Optimum Glide Path (OGP) motion at 300 rpm and 90° CW, 90° CCW, 90°CW, and then 120° CCW motions.
Experimental Glide Path Preparation
All experimental procedures were performed by a single previously trained endodontist. After coronal access, the MB2 canal was located with an ultrasonic tip (Helse Dental Technology, Santa Rosa do Viterbo, São Paulo, Brazil) under an Operating Microscope (DF Vasconcelos, Brazil) with a 6x magnification. Then, a no. 8 or no. 10 K file was inserted with low resistance only to determine the correct insertion angle of the canals. Canal irrigation was performed with 2.5% sodium hypochlorite solution (NaOCl) with Navitip gauge 30 needle (Ultradent Products, Inc, South Jordan, UT, USA).
Each tooth was mounted on a specific device (IM do Brazil, São Paulo, SP, Brazil) that simulated the alveolar socket, and the glide path was prepared according to group allocation using the Prodesign Logic 15.03 file. For the continuous rotation and reciprocation groups (30°/150° and 30°/90°) the endodontic motor E-Connect S (MK Life, Porto Alegre, Brazil) was used and for the OGP 90° group, the Tri Auto ZX2 motor (J. Morita MFG, Kyoto, Japan) was used.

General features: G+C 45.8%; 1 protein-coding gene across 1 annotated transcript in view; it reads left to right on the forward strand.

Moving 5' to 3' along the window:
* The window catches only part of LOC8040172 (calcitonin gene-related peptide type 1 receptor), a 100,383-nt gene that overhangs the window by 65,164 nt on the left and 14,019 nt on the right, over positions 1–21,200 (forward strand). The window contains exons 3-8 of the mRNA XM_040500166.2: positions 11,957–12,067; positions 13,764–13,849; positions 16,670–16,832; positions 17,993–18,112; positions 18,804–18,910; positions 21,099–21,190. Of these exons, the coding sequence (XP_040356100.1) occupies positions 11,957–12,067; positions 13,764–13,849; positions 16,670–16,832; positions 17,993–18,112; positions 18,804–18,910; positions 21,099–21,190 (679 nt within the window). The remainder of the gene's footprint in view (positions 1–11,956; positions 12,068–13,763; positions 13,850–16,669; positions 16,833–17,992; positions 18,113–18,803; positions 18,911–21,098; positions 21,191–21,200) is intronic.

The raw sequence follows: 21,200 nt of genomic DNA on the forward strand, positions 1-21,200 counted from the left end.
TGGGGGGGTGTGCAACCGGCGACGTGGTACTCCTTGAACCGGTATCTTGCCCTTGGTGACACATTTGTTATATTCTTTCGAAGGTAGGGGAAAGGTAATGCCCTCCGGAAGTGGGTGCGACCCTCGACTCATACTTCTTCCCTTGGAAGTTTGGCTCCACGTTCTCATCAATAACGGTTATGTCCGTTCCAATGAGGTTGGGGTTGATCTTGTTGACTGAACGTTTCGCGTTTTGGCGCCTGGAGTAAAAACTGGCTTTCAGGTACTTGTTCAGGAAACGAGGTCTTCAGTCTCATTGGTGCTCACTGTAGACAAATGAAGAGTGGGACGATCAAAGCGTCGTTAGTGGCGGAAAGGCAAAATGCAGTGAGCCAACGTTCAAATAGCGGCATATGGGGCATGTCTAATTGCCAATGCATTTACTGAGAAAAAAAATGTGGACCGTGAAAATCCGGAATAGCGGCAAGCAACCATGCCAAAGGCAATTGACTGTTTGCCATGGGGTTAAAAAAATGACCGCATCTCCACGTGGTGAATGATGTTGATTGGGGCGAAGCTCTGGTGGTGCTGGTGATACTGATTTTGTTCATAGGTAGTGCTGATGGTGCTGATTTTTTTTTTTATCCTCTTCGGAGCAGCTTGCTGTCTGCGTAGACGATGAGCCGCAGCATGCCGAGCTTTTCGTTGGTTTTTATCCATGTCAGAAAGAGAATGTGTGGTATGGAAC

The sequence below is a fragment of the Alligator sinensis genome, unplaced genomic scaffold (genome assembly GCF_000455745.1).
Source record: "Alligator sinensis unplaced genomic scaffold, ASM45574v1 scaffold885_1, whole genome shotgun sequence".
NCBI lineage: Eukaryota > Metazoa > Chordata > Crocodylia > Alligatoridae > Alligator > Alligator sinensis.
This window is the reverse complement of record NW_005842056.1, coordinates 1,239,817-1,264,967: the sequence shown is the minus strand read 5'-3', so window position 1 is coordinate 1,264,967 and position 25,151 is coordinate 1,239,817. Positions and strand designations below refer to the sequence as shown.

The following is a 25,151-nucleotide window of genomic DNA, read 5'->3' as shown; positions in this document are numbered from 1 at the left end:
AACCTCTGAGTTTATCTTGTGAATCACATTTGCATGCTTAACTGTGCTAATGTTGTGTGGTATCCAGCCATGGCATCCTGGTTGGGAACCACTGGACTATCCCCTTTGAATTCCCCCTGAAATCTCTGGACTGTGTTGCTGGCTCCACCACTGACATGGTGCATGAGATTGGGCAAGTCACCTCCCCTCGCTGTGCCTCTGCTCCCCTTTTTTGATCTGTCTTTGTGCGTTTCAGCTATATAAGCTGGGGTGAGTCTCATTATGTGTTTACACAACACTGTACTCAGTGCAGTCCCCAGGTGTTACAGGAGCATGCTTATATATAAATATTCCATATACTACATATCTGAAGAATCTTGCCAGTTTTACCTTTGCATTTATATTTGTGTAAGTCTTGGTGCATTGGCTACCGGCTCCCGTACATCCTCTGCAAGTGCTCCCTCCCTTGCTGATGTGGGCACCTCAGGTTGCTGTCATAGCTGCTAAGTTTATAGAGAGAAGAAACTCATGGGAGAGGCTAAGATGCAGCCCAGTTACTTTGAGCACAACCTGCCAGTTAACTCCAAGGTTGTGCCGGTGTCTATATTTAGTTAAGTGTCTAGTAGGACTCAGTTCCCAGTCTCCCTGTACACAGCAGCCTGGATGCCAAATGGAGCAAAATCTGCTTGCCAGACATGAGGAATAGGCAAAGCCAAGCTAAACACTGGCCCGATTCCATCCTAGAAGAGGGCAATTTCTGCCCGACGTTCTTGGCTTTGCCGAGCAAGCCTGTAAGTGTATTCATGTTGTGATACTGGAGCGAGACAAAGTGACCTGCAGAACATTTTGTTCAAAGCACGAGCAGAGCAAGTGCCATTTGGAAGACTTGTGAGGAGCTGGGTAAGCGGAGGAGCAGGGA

The glide paths were prepared as described by De-Deus et al. . The instruments were inserted with a smooth back-and-forth motion with amplitude of about 2 mm until the full working length (FWL) was reached. After three repetitions, the file was cleaned and the canal irrigated with 2 mL of 2.5%sodium hypochlorite. This step was repeated until the file reached the FWL. After three trials, the file was held in position and the apical foramen was examined under a dental operating microscope (DF Vasconcellos SA, Valença, Brazil) at 40x magnification. The canals in which the FWL was reached were recorded, as well as the number of fractured files. The time required for the procedure was recorded with a stopwatch (in seconds), excluding the time used for irrigation. In addition, the canals where the file failed to reach the FWL were radiographed using digital imaging (Microimagem, São Paulo, Brazil) and the distance of the file tip to the canal terminus was measured. Each file was used in 3 canals and then cleaned in saline solution for 3 minutes in an ultrasonic cleaning device (Gnatus, Ribeirão Preto, São Paulo, Brazil).